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American teenagers are desperately unhappy

Christian psychiatrists and counselors weigh in on a study showing huge declines in high schoolers’ mental well-being


American teenagers are desperately unhappy

American teenagers suffer from historically low emotional and mental states, according to new data from the Centers for Disease Control and Prevention (CDC).

On Feb. 13, the CDC released data collected in the fall of 2021 that included teenagers’ self-reported mental health and suicidal ideation. Teenage girls and those who did not identify as heterosexual fared the worst. While the CDC suggests better-equipped schools are the way forward, Christian psychiatrists offer a more holistic understanding of why America’s teens are in anguish and how they can flourish.

High school girls reported both feelings of depression and thoughts of suicide at double the rate of high school boys. Nearly three in five teenage girls (57 percent) said they felt persistently sad or hopeless in 2021, up from 36 percent in 2011. Thirty percent said they seriously considered suicide, up from 19 percent in 2011. Teenage boys experienced a milder uptick in depression, up from 19 percent in 2011 to 30 percent in 2021. The number of teenage boys who considered suicide remained almost unchanged in the last decade, moving from 13 percent in 2011 to 14 percent in 2021. 

Sixty-nine percent of teens who did not identify as heterosexual reported persistent feelings of sadness and hopelessness in 2021, while 45 percent considered suicide. The report did not provide 10-year trend data for sexual identity.

The CDC called for more school-based programs to reverse these alarming trends. “Schools can provide education that equips teens with essential skills, such as understanding and ensuring true sexual consent, managing emotions, and asking for what they need,” the CDC said

Dr. Karl Benzio, medical director of the American Association of Christian Counselors and of Honey Lake Clinic in Greenville, Fla., sees these trends as the result of our society’s moral relativism. Benzio explained that when people stop believing in absolute truth, the resulting array of self-defined realities conflict. “My needs are going to collide against your needs,” he said. 

Benzio argued this conflict ultimately pits person against person. This dog-eat-dog mindset leaves teenagers, who are at an already difficult and confusing stage in their development, feeling like they can’t trust anyone. “That’s going to create a lot of worry, a lot of anxiety, a lot of stress, a lot of pressure,” he said.

Benzio thinks social media contributes significantly to teenage girls’ unhappiness. He noted that girls are more likely to seek validation and acceptance on social media platforms, but online relationships are less meaningful than in-person ones.

Beth Broom, a licensed professional counselor and executive director of the online Christian Trauma Healing Network, said that because girls tend to be more emotionally sensitive, social media can elevate feelings of rejection and unhealthy comparison. “Social media is giving us this front-facing ‘here’s my life and it’s wonderful,’” Broom said. “And then we’re looking at that and comparing that to the worst version of ourselves.”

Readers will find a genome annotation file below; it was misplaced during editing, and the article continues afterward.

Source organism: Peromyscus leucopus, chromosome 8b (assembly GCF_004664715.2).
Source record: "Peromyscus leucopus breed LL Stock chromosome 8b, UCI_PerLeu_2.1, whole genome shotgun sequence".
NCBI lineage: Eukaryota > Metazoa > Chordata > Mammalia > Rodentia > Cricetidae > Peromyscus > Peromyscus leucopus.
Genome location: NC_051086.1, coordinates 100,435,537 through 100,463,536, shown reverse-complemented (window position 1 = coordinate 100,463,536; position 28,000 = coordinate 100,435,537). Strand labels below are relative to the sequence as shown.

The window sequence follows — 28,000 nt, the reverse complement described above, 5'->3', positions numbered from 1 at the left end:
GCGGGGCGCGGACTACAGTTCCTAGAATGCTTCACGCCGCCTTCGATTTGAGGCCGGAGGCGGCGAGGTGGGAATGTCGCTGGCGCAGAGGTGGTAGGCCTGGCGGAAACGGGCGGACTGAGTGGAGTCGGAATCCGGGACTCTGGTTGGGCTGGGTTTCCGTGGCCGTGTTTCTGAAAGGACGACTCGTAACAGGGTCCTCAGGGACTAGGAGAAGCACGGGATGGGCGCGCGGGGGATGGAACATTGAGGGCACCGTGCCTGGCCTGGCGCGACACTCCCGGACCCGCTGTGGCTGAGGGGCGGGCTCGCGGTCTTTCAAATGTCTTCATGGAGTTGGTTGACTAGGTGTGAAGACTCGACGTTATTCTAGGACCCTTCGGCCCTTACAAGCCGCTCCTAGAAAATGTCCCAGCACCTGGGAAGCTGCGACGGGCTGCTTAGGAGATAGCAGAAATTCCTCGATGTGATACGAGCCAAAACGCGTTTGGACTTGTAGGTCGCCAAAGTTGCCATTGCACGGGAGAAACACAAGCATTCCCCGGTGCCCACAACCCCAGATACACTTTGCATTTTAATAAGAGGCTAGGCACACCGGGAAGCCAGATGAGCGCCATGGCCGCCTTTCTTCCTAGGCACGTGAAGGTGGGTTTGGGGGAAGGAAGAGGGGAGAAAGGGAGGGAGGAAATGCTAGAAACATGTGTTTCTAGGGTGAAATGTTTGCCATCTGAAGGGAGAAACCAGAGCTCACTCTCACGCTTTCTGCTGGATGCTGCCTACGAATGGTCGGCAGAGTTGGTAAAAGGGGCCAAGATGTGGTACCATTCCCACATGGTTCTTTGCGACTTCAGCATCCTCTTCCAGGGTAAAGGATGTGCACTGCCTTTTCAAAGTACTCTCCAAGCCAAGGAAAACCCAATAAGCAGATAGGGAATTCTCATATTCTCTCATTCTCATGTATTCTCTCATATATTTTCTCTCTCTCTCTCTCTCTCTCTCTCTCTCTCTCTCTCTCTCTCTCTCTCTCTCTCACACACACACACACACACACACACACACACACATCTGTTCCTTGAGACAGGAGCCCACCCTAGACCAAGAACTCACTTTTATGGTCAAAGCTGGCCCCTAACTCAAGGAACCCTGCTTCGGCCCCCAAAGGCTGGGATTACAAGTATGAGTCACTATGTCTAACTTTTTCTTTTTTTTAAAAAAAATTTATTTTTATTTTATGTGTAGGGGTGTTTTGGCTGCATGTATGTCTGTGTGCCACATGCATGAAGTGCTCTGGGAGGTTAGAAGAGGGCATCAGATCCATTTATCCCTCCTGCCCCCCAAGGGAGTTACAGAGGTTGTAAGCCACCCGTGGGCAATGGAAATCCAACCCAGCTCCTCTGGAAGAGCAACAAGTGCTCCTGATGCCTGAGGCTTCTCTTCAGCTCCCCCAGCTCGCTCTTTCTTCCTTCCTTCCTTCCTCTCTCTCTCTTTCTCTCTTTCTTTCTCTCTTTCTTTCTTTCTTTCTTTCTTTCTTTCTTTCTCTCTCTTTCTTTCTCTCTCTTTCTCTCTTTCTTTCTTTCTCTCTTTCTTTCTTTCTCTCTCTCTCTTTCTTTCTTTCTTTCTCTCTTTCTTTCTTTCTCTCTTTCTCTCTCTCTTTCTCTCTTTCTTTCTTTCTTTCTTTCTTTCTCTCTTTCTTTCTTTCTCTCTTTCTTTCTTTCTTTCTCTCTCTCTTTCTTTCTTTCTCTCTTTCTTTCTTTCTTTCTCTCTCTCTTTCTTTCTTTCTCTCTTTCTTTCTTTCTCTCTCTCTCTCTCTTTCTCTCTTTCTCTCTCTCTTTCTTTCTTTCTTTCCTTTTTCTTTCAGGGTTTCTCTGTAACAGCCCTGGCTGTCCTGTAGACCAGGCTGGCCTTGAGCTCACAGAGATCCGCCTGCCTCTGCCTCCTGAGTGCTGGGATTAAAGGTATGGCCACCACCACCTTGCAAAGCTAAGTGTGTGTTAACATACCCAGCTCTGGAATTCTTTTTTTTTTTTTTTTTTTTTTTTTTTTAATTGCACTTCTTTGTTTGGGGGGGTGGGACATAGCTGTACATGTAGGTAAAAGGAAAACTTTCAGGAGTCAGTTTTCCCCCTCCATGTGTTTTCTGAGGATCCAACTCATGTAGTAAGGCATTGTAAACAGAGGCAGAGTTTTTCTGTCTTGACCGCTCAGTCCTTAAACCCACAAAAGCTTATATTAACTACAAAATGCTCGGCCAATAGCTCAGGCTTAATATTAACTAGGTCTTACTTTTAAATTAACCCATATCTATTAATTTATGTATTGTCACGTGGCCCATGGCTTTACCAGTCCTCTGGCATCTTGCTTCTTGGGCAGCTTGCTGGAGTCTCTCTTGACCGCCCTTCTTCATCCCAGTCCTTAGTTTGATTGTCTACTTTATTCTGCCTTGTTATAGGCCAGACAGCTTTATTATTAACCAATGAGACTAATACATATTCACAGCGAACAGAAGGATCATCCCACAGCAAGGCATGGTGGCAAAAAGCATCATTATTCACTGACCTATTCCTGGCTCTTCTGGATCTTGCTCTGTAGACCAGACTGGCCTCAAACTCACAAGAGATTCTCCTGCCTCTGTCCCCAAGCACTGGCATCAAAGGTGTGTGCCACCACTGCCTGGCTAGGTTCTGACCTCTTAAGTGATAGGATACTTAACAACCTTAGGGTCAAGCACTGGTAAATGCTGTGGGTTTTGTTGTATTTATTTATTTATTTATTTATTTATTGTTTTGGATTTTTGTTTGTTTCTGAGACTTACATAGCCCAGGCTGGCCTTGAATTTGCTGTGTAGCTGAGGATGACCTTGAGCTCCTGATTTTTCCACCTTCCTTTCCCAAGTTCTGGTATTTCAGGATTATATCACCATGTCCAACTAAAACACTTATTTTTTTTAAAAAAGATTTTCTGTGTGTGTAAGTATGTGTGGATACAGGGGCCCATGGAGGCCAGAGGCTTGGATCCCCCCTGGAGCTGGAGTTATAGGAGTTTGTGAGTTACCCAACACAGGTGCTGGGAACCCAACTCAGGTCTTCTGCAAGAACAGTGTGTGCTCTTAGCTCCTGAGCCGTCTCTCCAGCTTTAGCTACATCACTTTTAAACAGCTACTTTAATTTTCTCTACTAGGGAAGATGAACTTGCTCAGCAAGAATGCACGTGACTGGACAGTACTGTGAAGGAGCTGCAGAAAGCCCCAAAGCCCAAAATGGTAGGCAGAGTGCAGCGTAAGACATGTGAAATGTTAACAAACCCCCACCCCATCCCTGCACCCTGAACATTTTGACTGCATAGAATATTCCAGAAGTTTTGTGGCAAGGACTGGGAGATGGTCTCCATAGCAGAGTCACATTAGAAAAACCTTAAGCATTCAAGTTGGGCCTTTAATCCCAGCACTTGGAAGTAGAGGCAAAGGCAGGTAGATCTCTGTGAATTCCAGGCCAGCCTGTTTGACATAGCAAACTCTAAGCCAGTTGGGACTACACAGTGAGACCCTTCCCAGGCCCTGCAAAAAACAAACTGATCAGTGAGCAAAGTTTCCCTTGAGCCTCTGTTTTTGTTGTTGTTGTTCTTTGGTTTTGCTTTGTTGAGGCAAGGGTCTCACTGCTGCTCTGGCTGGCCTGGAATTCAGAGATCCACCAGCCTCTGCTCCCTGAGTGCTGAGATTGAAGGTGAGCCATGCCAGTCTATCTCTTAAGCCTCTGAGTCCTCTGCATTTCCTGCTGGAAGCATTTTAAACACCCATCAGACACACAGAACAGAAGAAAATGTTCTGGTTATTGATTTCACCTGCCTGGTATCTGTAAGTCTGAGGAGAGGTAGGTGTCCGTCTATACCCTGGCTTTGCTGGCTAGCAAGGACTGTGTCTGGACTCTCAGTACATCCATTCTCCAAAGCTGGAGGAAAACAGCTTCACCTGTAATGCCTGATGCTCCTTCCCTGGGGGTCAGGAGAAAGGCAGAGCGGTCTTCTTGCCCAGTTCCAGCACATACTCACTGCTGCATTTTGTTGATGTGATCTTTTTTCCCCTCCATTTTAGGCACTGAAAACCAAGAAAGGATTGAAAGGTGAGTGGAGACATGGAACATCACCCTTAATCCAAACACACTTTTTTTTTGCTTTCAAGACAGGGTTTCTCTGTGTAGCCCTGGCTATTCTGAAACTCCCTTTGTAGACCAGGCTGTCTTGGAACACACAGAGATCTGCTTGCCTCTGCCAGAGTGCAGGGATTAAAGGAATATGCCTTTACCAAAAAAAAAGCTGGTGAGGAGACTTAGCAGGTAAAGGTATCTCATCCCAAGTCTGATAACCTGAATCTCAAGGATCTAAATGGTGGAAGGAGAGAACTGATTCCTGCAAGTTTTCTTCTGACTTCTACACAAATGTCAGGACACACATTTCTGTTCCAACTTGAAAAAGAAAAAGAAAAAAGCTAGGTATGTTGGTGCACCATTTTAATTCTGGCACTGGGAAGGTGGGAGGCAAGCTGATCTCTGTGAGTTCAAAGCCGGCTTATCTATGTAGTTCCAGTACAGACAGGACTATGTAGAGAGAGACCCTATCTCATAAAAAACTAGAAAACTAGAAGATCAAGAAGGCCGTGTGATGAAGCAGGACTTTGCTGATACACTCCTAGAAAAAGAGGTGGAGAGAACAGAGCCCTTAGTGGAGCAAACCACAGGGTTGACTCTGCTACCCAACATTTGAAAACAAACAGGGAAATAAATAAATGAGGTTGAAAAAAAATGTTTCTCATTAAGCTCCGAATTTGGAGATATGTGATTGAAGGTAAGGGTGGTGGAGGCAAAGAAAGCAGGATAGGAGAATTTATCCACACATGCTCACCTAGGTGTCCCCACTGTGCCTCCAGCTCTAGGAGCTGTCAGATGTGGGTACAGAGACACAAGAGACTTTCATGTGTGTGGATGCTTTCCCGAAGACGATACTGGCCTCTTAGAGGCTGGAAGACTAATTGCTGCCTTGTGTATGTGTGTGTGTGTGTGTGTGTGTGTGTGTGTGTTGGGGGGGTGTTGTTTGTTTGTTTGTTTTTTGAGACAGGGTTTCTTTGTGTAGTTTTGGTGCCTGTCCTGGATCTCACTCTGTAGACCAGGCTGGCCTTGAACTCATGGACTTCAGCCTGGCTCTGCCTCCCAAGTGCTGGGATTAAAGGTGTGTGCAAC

The CDC report suggested a more inclusive school environment would improve the health and wellbeing of non-heterosexual youth. But Benzio said sexual confusion and same-sex attraction are psychological issues. Simply affirming these identities does not address underlying traumas that could be contributing to adolescents’ deep unhappiness. Childhood sexual abuse, early exposure to pornography, or an absent parent are some factors that could influence a teenager toward seeking a same-sex partner.

Julie Lowe, a licensed professional counselor and faculty member at the Christian Counseling and Educational Foundation in Glenside, Pa., explained that unchecked affirmation creates a crisis in kids. In her practice, kids from families that are big on affirmation and skimpy on rules often desire more boundaries. “I’ve had kids say, ‘I wish my parents would ground me,’ or ‘I wish they would give me a curfew, so I knew they cared about what happens to me,’” she said.

Lowe also stressed that parents, not school employees, should be the primary educators of their children. She fears that messaging from the CDC and major cultural institutions is pushing for the replacement of parents’ authority in their children’s lives.

Broom encourages parents to build relationships with their teens and pre-teens that allow more open dialogue. She said responding to alarming news from a teen with panic will dissuade him or her from sharing difficult things. Broom recommended setting aside time once a week to chat. If parents use this time to listen rather than give advice, it’s more likely a teen will confide in parents when they struggle with something tough, like depression or sexual confusion.

Heather Frank

Heather is a science correspondent for WORLD. She is a graduate of World Journalism Institute, the University of Maryland, and Carnegie Mellon University. She has worked in both food and chemical product development, and currently works as a research chemist. Heather resides with her family in Pittsburgh, Pa.

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